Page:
The Lady and the Tiger Game Review (prepublished version)

Please Take Note: This is a review of the final game, but it might change slightly based on the success of the Kickstarter campaign. The game is being reviewed on the components and the rules provided with the understanding that “what you see is not what you might get” when the game is published. If you like what you read and want to learn more, we encourage you to visit the Kickstarter campaign. Now that we have all that disclaimer junk out of the way, on with the review.

The Basics:

  • For ages 6 and up
  • For 2 players
  • Approximately 15 minutes to complete

Geek Skills:

  • Active Listening & Communication
  • Counting & Math
  • Logical & Critical Decision Making
  • Memorization & Pattern/Color Matching
  • Strategy & Tactics
  • Risk vs. Reward
  • Bluffing and Misdirection

Learning Curve:

  • Child – Easy
  • Adult – Easy

Theme & Narrative:

  • Pick a door, any door


  • Gamer Geek approved!
  • Parent Geek approved!
  • Child Geek approved!


The Lady and the Tiger is an old story that touches on the subjects of life, death, love, jealousy, fate, and fortune. It’s a wonderful tale to discuss and debate, as the outcome of the story is never told. It’s up to the reader to interpret and determine their own ending. In this game, players will need to do the same. Pick a door and face your fate.

The Lady and the Tiger, designed by Peter C. Hayward and to be published by Blue Beard Entertainment, will reportedly be comprised of 4 Door cards (Red Lady, Red Tiger, Blue Lady, Blue Tiger), 14 Clue cards (3x Red Lady, 3x Red Tiger, 3x Blue Lady, 3x Blue Tiger, Blue or Red, Lady or Tiger), 1 double-sided reference sheet, and a small number of score tokens. As this is a review of a prepublished game, I cannot comment on the game component quality.

Game Set Up

To set up the game, first shuffle the Door cards and randomly deal one to each player, face-down. Players should look at these cards but keep them hidden from opponents. This card is the player’s “identity”. Any Door cards not dealt should be placed face-down and to one side of the game playing area. These set-aside Door cards are out of the game temporarily.

Second, shuffle the Clue cards to form a single deck. Draw the first three Clue cards and place them face-up in the middle of the playing area. This area is referred to as the “display”.

Fourth set the score tokens to one side of the game playing area and within easy reach.

That’s it for game set up. Determine who will be the first player (referred to as the “Collector”) and begin.

A Beauty and a Man-Eating Beast

The Lady and the Tiger is played in rounds and turns. Players take alternate turns starting with the Collector and then the Guesser (term given to the other player in the game), and so on. A single game round is summarized here.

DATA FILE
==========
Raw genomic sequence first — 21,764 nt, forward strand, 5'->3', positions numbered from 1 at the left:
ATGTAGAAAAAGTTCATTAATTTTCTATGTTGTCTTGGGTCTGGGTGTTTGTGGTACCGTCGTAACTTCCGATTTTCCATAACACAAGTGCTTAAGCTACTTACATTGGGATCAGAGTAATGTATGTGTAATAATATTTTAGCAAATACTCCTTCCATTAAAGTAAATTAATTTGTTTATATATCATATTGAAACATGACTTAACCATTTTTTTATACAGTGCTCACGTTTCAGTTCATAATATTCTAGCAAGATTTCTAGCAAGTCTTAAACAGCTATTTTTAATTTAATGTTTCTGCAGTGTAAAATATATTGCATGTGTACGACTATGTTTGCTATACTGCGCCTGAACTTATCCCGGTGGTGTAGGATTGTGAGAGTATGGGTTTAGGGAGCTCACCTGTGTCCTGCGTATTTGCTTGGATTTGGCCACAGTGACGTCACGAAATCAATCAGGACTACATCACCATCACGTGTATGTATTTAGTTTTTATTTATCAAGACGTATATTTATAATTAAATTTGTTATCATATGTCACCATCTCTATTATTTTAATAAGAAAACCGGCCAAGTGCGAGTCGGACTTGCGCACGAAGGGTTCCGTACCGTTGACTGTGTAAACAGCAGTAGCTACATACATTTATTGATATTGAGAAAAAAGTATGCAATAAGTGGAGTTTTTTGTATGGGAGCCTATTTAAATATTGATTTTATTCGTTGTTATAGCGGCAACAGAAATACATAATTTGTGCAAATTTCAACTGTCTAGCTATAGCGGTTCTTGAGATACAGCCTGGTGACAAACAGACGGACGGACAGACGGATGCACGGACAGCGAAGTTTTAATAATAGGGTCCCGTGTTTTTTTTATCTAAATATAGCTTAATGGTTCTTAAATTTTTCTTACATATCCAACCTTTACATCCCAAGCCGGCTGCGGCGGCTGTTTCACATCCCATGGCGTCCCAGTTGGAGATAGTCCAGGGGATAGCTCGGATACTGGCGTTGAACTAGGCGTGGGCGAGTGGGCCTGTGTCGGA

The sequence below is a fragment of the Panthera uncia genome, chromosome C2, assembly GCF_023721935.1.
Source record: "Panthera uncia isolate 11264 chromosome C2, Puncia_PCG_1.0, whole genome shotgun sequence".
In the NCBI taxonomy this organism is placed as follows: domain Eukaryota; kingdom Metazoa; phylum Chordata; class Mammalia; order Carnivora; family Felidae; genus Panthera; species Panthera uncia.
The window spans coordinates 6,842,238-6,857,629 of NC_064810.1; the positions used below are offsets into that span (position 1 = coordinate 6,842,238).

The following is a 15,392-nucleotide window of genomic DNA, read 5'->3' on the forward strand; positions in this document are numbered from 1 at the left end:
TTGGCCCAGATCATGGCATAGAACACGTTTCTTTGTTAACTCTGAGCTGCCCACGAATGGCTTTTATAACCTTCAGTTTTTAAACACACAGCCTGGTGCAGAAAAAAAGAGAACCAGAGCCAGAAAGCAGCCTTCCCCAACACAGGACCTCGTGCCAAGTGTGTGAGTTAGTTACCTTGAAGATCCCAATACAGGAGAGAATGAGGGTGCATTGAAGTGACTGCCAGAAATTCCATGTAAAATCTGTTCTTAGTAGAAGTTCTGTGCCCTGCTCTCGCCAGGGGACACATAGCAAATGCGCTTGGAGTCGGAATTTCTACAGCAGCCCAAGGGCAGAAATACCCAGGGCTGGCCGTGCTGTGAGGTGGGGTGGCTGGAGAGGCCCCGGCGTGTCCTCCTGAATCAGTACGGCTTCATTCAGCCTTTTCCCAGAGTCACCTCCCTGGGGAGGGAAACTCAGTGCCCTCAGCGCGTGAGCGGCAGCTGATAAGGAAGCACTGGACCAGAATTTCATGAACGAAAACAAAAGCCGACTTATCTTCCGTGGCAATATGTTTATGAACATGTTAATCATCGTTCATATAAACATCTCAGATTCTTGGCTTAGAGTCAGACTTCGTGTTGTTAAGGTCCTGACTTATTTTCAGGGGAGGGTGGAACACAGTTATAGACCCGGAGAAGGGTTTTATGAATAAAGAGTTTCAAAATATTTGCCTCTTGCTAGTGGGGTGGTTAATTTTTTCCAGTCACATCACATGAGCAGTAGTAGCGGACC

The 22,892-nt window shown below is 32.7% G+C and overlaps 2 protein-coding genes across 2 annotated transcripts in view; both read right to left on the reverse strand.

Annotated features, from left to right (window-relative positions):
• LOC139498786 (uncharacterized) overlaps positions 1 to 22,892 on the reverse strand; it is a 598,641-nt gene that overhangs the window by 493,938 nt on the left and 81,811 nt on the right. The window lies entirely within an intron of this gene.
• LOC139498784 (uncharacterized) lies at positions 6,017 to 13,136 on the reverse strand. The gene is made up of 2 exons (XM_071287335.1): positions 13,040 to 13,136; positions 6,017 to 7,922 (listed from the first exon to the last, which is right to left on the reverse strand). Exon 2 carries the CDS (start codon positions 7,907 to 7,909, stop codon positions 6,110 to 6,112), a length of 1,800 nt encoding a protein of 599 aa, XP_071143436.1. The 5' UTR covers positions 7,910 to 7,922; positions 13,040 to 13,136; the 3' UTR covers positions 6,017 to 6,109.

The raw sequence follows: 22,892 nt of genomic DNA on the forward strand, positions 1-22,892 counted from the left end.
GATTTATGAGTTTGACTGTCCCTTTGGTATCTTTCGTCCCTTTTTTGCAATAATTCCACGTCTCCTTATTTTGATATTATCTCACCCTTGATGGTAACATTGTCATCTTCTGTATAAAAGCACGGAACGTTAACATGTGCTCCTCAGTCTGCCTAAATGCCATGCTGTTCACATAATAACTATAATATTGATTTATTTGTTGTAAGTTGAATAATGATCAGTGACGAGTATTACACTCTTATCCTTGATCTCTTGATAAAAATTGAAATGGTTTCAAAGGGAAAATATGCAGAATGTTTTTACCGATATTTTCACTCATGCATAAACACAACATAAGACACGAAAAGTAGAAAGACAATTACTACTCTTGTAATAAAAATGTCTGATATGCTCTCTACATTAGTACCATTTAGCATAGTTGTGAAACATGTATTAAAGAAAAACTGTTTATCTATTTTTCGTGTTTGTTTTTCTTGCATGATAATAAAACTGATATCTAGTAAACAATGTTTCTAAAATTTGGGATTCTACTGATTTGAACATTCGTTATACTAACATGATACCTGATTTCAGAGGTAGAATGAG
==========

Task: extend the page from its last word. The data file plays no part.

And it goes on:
The Collector’s Turn

The first thing the Collector does on their turn is select any of the face-up cards in the display and places it face-up in front of them. A new Clue card is then drawn and added to the display to replace the taken card. The goal here for the Collector is to collect sets of 4 cards that share at least one trait as their identity.

For example, if the player has a “Red Tiger” identity, a set is any of the following as long as it matches the traits “red” or “tiger”:

  • 2 “Red Lady” Clue cards, a “Red Tiger” Clue card, and the “Blue or Red ” Clue card
  • 1 “Blue Tiger” Clue card, 2 “Red Tiger” Clue cards, and the “Lady or Tiger ” Clue cards
  • 3 “Red Tiger” Clue cards and 1 “Red Lady” Clue card
  • 3 “Blue Tiger” Clue cards and 1 “Lady or Tiger” Clue card

It’s VERY important to note that the Collector need not select a card that matches their traits each and every time. In fact, it’s a very good idea to mix and match, thus keeping the Guesser guessing.

The Guesser’s Turn

The first thing the Guesser does on their turn is select any of the face-up cards in the display and places it face-up next to the draw deck. Then the Guesser may guess the Collector’s traits if they think they know it. Guessing is always optional.

A guess must include any of the following:

  • Color or Role (example: “You are blue” or “You are the Lady”)
  • Color and Role (example: “You are the blue Lady”)

Guessing a color or role correctly earns the Guesser 1 score token. Guessing both the color and the role correctly earns the Guesser 5 score tokens. However, guessing any trait incorrectly earns the Collector 4 score tokens.

This ends a round of game play. The next round now begins.

Fate, Fortune, and Open Doors Best Left Closed

The round ends when the last card in the deck is drawn (earning the Guesser 2 score tokens), the Collector has a complete set, or the Guesser correctly identifies the Collector. Points are then determined for the round by counting the total number of score tokens collected by each player.

A new round can then being unless a player has earned 10 or more points in total. If so, that player is the winner of the game.

To learn more about The Lady and the Tiger, visit the game’s website.

Final Word